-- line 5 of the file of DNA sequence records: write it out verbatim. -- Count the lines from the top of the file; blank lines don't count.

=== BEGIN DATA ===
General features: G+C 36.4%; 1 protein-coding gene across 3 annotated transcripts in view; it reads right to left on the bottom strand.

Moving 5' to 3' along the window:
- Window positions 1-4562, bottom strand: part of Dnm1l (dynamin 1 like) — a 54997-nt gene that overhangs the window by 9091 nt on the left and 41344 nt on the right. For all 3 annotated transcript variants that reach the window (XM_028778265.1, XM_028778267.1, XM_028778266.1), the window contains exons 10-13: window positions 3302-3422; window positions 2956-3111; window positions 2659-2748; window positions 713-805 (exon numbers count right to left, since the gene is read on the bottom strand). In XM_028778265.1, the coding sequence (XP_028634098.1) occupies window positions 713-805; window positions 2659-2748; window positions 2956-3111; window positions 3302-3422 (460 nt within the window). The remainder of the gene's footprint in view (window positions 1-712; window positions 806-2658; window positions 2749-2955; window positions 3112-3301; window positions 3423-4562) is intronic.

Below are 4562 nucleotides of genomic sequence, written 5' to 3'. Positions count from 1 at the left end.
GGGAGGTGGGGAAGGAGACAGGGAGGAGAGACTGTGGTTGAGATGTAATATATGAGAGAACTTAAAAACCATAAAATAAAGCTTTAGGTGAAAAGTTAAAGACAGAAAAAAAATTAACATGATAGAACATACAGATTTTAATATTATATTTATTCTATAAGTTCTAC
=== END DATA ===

GGGAGGTGGGGAAGGAGACAGGGAGGAGAGACTGTGGTTGAGATGTAATATATGAGAGAACTTAAAAACCATAAAATAAAGCTTTAGGTGAAAAGTTAAAGACAGAAAAAAAATTAACATGATAGAACATACAGATTTTAATATTATATTTATTCTATAAGTTCTAC